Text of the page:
According to Schwarzenegger, he felt he sounded odd when he tried to say "I'll" with his accent, and suggested to Cameron that he should instead say "I will be back," arguing that a machine would phrase it that way to avoid the contraction. Cameron's response: "I don't tell you how to act; don't tell me how to write." Cameron shot several takes of the scene and had Schwarzenegger deliver the same line a different way each time, then picked the best take. Almost immediately after the film was released, fans were approaching Schwarzenegger on the street to ask him to repeat it.

The final shot was almost stopped by a cop

Because they had both worked with legendary low-budget producer Roger Corman, Cameron and Hurd both believed in the efficacy of shooting The Terminator guerrilla style. Many shots were achieved without the proper location permits. This includes the film's final shot, featuring Sarah Connor driving off into the desert with a dog, recording audio tapes that she will one day pass on to her son John.

Getting the shot was already complicated by the fact that, while she was around for the close-ups leading up to the moment, Linda Hamilton was not available on the day they need to shoot the wide shot. So, Hurd drafted her assistant to serve as Hamilton's double, and drafted her mother's dog to play Sarah Connor's dog. With a skeleton crew, Cameron and Hurd headed out into the desert to wait for just the right time to get the perfect images of heat rippling over the highway. After spending hours out there alone, they finally saw a car approaching, and it turned out to be a police officer.

"[He] said, 'I need to see your permit for filming here.' And we didn't have one," Hurd recalled. "We said, 'Oh, officer, we're making a UCLA student film. We didn't know you needed permits.' And he said, 'Okay, you're fine, just take the camera off the road.' I don't know if that cop ever figured it out. [Laughs] Wherever he is, we thank him for not shutting us down."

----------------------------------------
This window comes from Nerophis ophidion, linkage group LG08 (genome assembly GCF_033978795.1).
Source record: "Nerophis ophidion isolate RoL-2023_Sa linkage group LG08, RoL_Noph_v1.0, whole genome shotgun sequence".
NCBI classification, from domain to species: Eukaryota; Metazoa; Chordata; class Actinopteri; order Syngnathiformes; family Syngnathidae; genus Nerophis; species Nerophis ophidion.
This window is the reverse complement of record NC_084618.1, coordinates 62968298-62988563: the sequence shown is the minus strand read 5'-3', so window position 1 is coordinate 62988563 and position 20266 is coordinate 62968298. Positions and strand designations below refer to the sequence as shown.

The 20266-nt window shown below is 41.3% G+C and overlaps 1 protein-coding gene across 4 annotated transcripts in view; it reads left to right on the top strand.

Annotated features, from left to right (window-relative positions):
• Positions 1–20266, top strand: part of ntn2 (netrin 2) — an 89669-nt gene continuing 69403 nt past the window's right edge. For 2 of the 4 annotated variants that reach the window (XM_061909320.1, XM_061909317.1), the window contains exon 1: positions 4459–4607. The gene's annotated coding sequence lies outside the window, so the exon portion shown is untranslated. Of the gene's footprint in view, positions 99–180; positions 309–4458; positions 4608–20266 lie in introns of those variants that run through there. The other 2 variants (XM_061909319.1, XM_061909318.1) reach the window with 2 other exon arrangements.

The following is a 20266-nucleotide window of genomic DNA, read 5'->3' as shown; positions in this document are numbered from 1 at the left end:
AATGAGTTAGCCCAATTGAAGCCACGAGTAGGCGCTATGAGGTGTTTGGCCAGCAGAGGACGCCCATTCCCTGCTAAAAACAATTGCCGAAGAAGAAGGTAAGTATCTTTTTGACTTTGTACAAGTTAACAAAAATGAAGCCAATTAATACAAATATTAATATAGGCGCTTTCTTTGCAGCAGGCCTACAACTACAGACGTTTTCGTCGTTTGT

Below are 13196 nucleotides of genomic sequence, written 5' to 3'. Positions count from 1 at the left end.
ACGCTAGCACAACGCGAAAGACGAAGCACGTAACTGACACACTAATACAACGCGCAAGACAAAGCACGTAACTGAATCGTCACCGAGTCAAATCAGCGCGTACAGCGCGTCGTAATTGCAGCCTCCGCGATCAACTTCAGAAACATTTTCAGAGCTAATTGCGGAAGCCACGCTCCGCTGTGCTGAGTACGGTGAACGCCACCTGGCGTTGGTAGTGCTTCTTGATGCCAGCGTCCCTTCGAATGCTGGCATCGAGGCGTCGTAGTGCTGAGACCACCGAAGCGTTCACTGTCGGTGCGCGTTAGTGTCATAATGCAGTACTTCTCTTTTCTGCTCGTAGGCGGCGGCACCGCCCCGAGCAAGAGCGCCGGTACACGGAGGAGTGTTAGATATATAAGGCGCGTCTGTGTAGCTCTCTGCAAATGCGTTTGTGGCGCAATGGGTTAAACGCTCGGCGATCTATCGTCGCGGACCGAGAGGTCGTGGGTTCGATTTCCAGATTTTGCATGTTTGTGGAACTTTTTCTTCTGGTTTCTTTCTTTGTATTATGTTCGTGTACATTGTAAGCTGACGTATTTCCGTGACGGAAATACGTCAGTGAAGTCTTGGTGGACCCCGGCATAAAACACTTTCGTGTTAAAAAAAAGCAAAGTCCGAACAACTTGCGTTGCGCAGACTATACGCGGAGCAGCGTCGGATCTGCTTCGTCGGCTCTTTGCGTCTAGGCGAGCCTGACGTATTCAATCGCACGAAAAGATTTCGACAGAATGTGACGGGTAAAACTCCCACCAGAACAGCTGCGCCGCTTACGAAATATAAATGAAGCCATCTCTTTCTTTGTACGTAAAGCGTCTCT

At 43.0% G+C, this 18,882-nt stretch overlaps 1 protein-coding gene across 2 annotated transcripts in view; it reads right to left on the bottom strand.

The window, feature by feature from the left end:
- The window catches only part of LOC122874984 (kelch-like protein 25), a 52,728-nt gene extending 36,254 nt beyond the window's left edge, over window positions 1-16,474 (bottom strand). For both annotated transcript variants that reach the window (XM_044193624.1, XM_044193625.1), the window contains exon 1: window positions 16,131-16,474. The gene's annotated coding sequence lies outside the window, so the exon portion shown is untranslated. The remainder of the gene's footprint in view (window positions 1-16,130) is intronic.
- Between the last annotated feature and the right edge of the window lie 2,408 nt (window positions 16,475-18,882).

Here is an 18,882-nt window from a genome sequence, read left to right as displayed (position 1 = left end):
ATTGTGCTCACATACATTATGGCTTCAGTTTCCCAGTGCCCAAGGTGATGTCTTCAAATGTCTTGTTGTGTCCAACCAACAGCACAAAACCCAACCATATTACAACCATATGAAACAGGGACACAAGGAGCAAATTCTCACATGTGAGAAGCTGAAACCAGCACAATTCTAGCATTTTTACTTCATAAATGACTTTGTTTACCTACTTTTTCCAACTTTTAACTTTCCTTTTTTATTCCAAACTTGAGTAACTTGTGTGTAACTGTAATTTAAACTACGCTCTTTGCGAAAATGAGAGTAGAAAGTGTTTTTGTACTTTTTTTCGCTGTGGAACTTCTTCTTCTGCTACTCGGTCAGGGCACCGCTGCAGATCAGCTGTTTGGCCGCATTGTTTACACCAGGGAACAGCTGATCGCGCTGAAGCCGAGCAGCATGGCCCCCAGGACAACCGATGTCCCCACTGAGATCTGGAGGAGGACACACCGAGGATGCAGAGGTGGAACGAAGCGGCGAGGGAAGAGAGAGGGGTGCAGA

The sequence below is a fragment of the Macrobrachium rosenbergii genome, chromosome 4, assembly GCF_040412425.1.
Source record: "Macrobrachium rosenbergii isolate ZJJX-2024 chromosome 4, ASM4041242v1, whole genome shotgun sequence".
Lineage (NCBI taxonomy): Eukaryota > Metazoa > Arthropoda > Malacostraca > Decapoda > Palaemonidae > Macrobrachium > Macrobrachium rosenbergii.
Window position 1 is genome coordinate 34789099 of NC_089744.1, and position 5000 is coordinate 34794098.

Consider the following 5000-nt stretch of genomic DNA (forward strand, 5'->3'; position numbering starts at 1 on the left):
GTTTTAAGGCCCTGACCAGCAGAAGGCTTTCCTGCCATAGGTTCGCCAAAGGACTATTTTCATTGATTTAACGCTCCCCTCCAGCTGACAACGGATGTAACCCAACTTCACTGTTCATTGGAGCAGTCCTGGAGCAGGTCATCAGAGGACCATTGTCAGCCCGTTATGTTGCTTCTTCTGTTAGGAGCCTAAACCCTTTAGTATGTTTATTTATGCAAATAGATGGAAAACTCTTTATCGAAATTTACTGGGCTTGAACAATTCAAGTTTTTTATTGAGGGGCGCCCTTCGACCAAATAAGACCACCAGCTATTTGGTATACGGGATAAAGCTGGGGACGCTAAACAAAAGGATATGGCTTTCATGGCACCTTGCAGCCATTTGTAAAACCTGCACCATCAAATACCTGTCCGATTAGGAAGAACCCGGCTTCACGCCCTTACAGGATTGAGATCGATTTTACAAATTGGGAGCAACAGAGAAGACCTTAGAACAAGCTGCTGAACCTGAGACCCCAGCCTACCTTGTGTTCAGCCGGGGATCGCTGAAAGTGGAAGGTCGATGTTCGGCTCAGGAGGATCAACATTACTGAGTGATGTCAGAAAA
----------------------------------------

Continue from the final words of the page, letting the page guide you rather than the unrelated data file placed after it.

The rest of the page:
The studio hated it

By the summer of 1984, The Terminator was nearing completion, and Cameron was ready to show an early cut of his film to executives at Orion. Little did he know that his movie was about to enter the distinguished fraternity of massive hits that studio executives balked at upon first seeing them. Cameron later called the screening "disastrous," and accused Medavoy of privately bashing the film only to reverse course and take credit for The Terminator after it was released. According to Hurd, executives disliked it so much that they were hesitant to even grant advance screenings to the press.

"They had such little faith in the movie that they didn't want to screen it for critics," she said. "The head of marketing almost said as much. And if you were Orion and you had Amadeus, which they had released five weeks before, and which did go on to win Best Picture, well, I can imagine them saying, 'Amadeus, The Terminator — which one doesn't fit?' I can't blame them now, but at the time I was devastated when they didn't like it."

Harlan Ellison has a credit because of a plagiarism claim

In The Terminator's closing credits, there's one entry that may seem odd to viewers not familiar with how it came about. It reads: "Acknowledgement to the works of Harlan Ellison." Ellison, a legendary science fiction author, received the credit (along with a settlement from the producers) after claiming that elements of the film are nearly identical to "Soldier," a 1964 episode of The Outer Limits which Ellison adapted from his own 1957 short story "Soldier from Tomorrow." The episode and the short story are about a soldier from the future who travels back in time.

According to Ellison, he began hearing about the similarities between "Soldier" and The Terminator while the film was still in production, and confirmed his suspicions after sneaking into one of the early screenings. Ellison has also claimed that an interview Cameron gave with Starlog magazine to promote the film originally included a deleted quote about The Terminator being inspired by old Outer Limits episodes. That was enough for Ellison to speak up, and he settled with the producers out of court. Cameron denied Ellison's claims and objected to his name being in the credits, but that didn't stop the acknowledgement.